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It’s been a busy time for hotel openings in London. We pitch the four big arrivals against each other
London’s hotelscape changed dramatically in the past year, as the restored Savoy and St Pancras Renaissance were revealed, Leicester Square got a W, and the Corinthia opened its doors down Whitehall way.
If the city’s accommodation was somewhat polarised before, with a scarcity of world-class business-friendly hotels to fill the gap between the corporate workhorses and the glamorous grande dames, the high-end hotel scene suddenly looks a lot more competitive. Now that there are an extra 1,000 well-polished guestrooms clamouring for our business, what can we expect from the newcomers?
The Savoy (tel: 020 7836 4343, squaremeal.co.uk/savoy), aristocratic in spite of its showbiz origins, was built in 1889 and shone most lustrously in the first half of the 20th century; by the 1980s, it was more shabby than chic. Has its megabucks revamp done the trick?
The St Pancras Renaissance (tel: 020 7841 3540) is making a comeback, too, 138 years after its original debut as the Midland Hotel, which closed in 1935, leaving Gilbert Scott’s grand Gothic pile unloved until this spring. Will its new incarnation live up to the architecture?
The Corinthia (tel: 020 7930 8181, squaremeal.co.uk/corinthia) is no laggard in terms of grandeur – and budget. Will its luxurious spaces thrive?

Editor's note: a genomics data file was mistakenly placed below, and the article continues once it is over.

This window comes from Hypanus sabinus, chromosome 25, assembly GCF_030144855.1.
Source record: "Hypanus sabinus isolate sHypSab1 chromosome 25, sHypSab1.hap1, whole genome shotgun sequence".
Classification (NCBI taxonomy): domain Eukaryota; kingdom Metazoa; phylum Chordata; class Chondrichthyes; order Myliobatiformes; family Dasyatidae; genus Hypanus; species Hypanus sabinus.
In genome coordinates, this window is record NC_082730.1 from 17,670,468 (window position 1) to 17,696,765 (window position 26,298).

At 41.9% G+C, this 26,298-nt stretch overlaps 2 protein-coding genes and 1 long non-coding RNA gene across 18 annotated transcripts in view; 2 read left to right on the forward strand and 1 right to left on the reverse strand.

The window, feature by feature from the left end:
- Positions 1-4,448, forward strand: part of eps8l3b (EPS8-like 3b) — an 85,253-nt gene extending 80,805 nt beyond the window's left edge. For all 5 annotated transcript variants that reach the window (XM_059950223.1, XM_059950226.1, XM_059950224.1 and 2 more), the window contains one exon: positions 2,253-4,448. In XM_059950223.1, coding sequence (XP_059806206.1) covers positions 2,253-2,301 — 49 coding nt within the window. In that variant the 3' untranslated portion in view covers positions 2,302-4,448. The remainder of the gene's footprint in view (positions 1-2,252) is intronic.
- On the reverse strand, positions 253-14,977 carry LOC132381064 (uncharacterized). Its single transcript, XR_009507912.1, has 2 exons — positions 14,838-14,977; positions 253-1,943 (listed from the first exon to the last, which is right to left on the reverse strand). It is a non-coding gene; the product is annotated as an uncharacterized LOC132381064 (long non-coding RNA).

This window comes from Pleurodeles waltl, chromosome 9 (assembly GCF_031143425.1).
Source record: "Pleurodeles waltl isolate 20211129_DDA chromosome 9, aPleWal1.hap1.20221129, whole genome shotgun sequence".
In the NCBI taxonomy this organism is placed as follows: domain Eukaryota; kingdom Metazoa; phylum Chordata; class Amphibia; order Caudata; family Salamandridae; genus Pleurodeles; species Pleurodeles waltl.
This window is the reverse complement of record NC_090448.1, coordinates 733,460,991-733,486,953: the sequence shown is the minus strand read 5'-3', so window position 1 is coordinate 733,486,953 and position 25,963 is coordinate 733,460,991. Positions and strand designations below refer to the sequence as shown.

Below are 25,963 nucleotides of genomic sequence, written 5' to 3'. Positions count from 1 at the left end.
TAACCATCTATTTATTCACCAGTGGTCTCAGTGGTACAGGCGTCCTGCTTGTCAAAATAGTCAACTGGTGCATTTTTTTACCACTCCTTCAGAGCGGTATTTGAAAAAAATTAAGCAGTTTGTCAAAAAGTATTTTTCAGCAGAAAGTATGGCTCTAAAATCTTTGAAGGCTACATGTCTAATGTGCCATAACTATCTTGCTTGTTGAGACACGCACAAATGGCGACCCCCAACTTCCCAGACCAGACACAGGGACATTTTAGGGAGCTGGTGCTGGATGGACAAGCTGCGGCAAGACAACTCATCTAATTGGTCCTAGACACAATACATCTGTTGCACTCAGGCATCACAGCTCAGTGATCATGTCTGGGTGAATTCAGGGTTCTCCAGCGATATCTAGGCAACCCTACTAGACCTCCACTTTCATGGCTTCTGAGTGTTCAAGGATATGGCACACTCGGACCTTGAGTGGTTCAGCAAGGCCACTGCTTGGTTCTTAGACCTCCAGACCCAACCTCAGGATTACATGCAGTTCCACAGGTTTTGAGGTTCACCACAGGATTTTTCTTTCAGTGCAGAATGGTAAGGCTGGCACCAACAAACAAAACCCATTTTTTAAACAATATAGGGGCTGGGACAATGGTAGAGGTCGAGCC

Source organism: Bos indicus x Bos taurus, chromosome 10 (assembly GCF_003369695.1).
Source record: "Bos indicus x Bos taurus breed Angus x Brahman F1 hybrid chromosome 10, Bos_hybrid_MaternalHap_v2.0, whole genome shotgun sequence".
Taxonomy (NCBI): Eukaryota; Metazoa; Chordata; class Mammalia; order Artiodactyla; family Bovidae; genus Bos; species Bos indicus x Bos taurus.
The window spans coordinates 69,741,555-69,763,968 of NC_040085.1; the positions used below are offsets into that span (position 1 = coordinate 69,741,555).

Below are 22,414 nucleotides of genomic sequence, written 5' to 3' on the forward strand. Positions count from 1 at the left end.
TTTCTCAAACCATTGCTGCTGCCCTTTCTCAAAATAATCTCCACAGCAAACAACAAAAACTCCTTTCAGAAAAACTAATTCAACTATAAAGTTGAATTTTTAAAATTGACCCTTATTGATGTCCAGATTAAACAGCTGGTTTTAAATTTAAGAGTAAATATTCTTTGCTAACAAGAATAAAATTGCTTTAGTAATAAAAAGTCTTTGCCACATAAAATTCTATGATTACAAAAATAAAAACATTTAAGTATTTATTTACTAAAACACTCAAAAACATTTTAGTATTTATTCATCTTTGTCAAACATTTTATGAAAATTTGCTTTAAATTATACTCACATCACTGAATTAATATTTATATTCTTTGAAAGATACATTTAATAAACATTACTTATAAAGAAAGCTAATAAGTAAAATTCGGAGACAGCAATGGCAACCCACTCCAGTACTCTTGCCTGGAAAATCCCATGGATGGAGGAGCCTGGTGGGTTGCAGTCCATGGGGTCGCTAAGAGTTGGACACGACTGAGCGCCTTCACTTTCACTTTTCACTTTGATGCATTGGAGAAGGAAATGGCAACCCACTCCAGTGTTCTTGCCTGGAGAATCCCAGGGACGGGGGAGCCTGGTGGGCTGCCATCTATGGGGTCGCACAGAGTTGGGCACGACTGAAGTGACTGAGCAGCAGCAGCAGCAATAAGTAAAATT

And will the groovy lifestyle shtick of the West End’s future-facing W Hotel (tel: 020 7758 1000) be embraced by Londoners?
Let’s see how they measure up…
Reigning champion The InterContinental Park Lane’s (tel: 020 7409 3131, squaremeal.co.uk/ic-london) 19 light and airy meeting spaces, occupying a whole floor of the hotel, and overlooking Hyde Park and Green Park, are hard to beat.
W True to its Theatreland location and hip lifestyle credentials, the W has a screening room for up to 40 people, as well as a pair of flexible, design-savvy, high-spec meeting/reception rooms known as W Studio Spaces.
St Pancras Renaissance The historic, plushly restored rooms around Gilbert Scott’s grand edifice include the Paxton and the Ordish, on the first floor, and the Billiard Room and the Station Master’s Office, on the second floor, capacity up to 10 boardroom-style, or 12 for a standing reception.
The Corinthia Six meeting rooms on the calm mezzanine level are handsomely furnished in residential style, offer drop-down projectors and screens, and are served by a fully teched-up business centre on the same floor. They hold 14–20 for a boardroom meeting.
The Savoy Wow: the Savoy’s six private rooms, all named after Gilbert & Sullivan operettas, are both swish and efficiently administered, holding between 10 and 32 delegates for a boardroom-style meeting.
The winner It’s a close-run thing, but the Savoy’s impressive, seamless offering just pips the Corinthia and
St Pancras Renaissance.